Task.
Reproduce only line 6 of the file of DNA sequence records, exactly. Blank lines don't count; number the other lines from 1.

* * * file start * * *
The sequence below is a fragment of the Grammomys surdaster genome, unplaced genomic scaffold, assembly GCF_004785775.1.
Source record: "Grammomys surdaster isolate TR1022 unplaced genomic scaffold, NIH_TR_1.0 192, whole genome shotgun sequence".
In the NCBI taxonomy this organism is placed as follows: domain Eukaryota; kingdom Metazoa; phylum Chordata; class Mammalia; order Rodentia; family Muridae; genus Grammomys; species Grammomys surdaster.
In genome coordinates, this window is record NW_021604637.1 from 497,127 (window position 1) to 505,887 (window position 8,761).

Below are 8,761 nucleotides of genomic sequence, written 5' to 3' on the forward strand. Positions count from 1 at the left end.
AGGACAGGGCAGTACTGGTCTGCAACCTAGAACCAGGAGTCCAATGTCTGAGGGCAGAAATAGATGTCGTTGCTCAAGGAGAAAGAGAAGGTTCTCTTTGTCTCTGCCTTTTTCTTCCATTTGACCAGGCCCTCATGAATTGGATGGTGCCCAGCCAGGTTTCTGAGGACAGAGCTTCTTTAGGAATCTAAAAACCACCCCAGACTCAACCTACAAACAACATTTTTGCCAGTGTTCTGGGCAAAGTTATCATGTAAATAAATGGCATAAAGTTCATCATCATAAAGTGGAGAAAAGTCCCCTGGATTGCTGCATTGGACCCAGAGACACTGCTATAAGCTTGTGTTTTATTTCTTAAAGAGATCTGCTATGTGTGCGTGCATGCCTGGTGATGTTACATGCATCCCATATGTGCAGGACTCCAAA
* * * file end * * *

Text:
AGGACAGGGCAGTACTGGTCTGCAACCTAGAACCAGGAGTCCAATGTCTGAGGGCAGAAATAGATGTCGTTGCTCAAGGAGAAAGAGAAGGTTCTCTTTGTCTCTGCCTTTTTCTTCCATTTGACCAGGCCCTCATGAATTGGATGGTGCCCAGCCAGGTTTCTGAGGACAGAGCTTCTTTAGGAATCTAAAAACCACCCCAGACTCAACCTACAAACAACATTTTTGCCAGTGTTCTGGGCAAAGTTATCATGTAAATAAATGGCATAAAGTTCATCATCATAAAGTGGAGAAAAGTCCCCTGGATTGCTGCATTGGACCCAGAGACACTGCTATAAGCTTGTGTTTTATTTCTTAAAGAGATCTGCTATGTGTGCGTGCATGCCTGGTGATGTTACATGCATCCCATATGTGCAGGACTCCAAA